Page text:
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How Much Does the Middle East Matter?
How Much Does the Middle East Matter?
The rise of "declinist" literature (that’s not really a word, is it?) has been well-documented by others - these efforts aimed at recording (or perhaps inviting) the end of the American era. The gist is of the thesis is that America will remain strong, but will increasingly find itself challenged by rising powers, among them China, Russia, and India. America’s declining influence under Bush is, it seems, often used a
Saturday, August 30,2008 04:22
by Shadi Hamid Democracy Arsenal

The rise of "declinist" literature (that’s not really a word, is it?) has been well-documented by others - these efforts aimed at recording (or perhaps inviting) the end of the American era. The gist is of the thesis is that America will remain strong, but will increasingly find itself challenged by rising powers, among them China, Russia, and India. America"s declining influence under Bush is, it seems, often used a pretext to advocate correcting our seeming obsession with the Middle East and shifting our focus to "broader" global threats. I got a weird feeling the other day when I saw the following comment from Ezra Klein:

The Middle East has sort of overwhelmed all other foreign policy issues over the past few years, but with the Iraqi government now demanding we pull out by 2011 and Bush basically agreeing to that, that state of affairs will quickly ease and other issues will take preeminence.

I find this to be a troubling line of argument, because it presumes that the Middle East wasn"t that much of a problem before Iraq (or even 9/11), when in fact it was. The problems we face in the region today - whether it be religious extremism, sectarianism, terrorism, or general economic stagnation - are products of the pre-9/11 era, when Republicans and Democrats alike supported misguided, sometimes destructive, policies toward the region. To think that once Iraq is "solved," we"ll be able to, in some sense, wash at least one of our hands of the Middle East overlooks the fact that the region was, is, and will continue to be dangerous, independent of the Iraq war.

The reasons for the Middle East failings are deep-seated, with a long history. Iraq is very small part of this history. A bigger part of that history has to do with the continued failure of ostensibly secular "pro-Western" regimes to provide basic services or basic freedoms to their own citizens. It also has to do with the fact that the U.S. has supported Arab autocrats at the expense of Arab publics for decades. While we have ignored hundreds of millions of Arabs, they, it seems, have not ignored us. We failed to realize that the internal character of states is not only an internal matter. What goes on inside Middle Eastern countries - the ongoing political and ideological battles between secularists, leftists, moderate Islamists, radical Islamists, Salafis - affects us, our allies, and our interests. If anything, this should be a prime lesson of the last 8 years.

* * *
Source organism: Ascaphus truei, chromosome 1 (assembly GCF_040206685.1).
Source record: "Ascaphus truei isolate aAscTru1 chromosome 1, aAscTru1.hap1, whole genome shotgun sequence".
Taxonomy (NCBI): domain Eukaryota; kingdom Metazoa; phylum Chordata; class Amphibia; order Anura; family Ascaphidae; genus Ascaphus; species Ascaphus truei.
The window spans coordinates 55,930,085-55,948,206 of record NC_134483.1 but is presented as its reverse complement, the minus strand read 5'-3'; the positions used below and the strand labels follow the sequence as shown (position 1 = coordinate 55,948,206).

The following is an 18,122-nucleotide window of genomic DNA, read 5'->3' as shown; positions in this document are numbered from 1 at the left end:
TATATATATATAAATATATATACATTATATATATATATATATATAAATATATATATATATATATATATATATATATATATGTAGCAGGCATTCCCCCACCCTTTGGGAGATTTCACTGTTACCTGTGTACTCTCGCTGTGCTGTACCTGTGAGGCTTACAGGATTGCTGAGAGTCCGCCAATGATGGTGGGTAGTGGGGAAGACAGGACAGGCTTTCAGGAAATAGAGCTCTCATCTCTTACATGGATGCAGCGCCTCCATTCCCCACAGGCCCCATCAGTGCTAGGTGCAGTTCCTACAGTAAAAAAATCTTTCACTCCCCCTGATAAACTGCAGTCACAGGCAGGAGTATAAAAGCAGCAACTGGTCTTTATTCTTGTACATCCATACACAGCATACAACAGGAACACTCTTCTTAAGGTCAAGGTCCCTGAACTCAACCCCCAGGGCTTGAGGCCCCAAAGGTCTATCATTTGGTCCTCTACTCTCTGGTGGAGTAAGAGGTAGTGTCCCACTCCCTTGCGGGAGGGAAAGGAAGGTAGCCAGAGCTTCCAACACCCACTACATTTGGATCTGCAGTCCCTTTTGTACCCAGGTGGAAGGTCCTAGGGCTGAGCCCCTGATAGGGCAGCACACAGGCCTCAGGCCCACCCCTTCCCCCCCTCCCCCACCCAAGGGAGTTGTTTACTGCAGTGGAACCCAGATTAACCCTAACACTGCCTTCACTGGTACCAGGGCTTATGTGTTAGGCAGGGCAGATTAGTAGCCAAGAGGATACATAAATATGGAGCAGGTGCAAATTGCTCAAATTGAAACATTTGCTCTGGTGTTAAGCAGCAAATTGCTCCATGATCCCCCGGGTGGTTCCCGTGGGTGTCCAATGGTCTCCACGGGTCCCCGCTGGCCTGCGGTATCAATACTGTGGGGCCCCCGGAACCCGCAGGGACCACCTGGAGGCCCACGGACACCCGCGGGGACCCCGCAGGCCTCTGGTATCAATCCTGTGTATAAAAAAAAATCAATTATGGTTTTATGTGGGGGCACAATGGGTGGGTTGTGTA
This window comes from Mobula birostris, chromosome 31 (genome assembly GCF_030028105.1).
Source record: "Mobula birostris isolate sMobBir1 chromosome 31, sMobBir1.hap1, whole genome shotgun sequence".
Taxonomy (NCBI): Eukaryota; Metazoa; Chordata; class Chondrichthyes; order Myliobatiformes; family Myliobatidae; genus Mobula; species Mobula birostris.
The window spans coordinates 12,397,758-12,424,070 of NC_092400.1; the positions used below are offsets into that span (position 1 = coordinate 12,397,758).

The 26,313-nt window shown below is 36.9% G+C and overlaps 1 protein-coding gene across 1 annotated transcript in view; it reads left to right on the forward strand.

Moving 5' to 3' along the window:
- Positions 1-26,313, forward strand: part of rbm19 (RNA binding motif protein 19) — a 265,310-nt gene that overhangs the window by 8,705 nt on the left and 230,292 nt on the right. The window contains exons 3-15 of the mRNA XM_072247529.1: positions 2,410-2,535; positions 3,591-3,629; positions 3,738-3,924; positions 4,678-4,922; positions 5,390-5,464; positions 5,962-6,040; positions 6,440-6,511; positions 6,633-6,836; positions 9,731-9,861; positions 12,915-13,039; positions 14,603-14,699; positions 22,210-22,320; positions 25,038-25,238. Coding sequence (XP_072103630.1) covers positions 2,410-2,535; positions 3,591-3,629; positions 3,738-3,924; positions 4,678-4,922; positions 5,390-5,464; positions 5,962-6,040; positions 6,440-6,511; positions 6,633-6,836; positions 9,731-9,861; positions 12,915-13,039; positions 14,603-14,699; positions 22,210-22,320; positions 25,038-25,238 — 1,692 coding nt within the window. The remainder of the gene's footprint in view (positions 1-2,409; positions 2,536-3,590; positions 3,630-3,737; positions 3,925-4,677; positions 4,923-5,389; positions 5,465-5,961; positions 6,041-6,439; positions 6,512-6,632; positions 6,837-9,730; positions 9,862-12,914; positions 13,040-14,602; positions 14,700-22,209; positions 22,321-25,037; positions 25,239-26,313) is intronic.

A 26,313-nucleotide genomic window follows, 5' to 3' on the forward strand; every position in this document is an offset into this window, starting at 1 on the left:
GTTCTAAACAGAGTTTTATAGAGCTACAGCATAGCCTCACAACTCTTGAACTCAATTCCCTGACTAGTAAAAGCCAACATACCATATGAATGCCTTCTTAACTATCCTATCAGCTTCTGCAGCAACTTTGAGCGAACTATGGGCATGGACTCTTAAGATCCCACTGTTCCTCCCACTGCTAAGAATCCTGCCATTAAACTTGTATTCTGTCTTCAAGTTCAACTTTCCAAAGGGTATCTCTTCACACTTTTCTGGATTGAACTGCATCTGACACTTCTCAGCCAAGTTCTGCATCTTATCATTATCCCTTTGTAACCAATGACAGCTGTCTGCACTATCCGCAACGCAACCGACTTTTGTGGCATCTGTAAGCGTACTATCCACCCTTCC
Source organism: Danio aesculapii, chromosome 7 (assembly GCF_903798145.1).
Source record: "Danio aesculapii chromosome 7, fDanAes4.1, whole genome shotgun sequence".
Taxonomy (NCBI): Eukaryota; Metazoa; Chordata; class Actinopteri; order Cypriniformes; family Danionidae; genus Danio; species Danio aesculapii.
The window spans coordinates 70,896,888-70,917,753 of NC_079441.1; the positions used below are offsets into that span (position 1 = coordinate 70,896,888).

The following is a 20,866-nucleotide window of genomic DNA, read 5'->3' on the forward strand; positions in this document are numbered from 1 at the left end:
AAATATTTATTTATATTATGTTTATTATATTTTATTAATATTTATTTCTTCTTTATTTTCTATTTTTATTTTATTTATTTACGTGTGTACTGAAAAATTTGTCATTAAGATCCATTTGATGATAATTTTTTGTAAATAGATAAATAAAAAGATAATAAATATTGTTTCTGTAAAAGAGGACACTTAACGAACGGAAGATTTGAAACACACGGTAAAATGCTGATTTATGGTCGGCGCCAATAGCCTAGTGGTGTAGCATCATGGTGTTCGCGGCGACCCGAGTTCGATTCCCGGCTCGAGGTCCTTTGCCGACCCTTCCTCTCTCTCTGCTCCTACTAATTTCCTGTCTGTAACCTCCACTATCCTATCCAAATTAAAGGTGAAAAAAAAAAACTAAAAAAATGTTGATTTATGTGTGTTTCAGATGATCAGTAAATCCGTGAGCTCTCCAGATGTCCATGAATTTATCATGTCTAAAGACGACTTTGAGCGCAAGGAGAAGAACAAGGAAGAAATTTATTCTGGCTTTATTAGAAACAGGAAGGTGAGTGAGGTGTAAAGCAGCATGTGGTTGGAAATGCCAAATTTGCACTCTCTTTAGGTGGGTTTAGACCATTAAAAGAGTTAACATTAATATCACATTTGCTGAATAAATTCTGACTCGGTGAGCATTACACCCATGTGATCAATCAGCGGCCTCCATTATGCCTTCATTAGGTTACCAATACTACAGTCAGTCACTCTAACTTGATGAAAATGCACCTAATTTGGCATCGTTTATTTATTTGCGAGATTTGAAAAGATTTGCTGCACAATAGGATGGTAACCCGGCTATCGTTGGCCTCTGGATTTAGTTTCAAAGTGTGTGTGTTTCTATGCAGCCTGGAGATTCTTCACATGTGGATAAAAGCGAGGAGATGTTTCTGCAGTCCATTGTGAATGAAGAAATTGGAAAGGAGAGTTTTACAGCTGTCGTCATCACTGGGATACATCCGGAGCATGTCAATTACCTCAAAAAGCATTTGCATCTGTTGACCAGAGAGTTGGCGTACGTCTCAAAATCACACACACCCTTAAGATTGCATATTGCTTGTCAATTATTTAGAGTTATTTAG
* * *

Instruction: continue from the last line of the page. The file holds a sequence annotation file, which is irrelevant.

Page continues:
Let"s go back now to the issue of how much U.S. policymakers should be focusing on the Middle East. The problem with the Bush administration wasn’t that it was overly focused on the Middle East; it was that it was overly focused on the Middle East, and managed, at the same time, and somewhat amazingly, to make it even more screwed up than it already was. The latter part – rather than the former – is where we went wrong. The correct corrective, therefore, is not to decrease “meddling” but rather to address the region’s myriad problems not by engaging less, but by engaging better.

The Middle East is worse off more now than it was in 2003, and this means that the problems arising from this region are likely to increase in the coming years and decades. We cannot simply ignore them or “manage” them. We need to find creative – and, God yes, peaceful – ways to address them, solve them even, where we can.

There was once much talk about democracy in the Middle East. Now, not so much. This isn’t surprising. People got burned out by all the “reform” talk, reform that led to nowhere. The Bush administration was serious about reform for all of, what, like 10 months in 04-5? So many of us lost faith in the possibilityreal change in the region, all the while losing faith in Arabs themselves and their own desire for democracy. We said it was too early. We decided to wait, until they were ready, or perhaps – more accurately – until we were. And while we’ve turned away, the situation continues to deteriorate. We ignore it at our own peril, and at theirs too.

I’ve been living for the past 5 months or so in Jordan and a bit in Egypt. It is a tragic, frightening picture, if only because the picture is not so clear at first blush. But there is a sadness here, a sense that something has been lost. Here, sadness turns more often than not into apathy. Other times it turns into anger.

Jordan is now less democratic and more repressive than probably at any time in the last 20 years. And not just me, but many others, have said that the situation for both the secular and Islamist opposition in Egypt is probably the worst it’s been since the terror of former Egyptian President Gamal Abdel Nasser, the founding father of Arab dictatorship.

Sadly, as the political situation gets worse in the region, our policy recommendations become less bold. This is the opposite of what it should be. Of course, foreign policy idealism is no longer popular, and that is fine, only if we recognize that the region is changing, and so must we. I will devote my next few posts to documenting some of these changes, many of them troubling, but luckily not all of them. Stay tuned.

 

 


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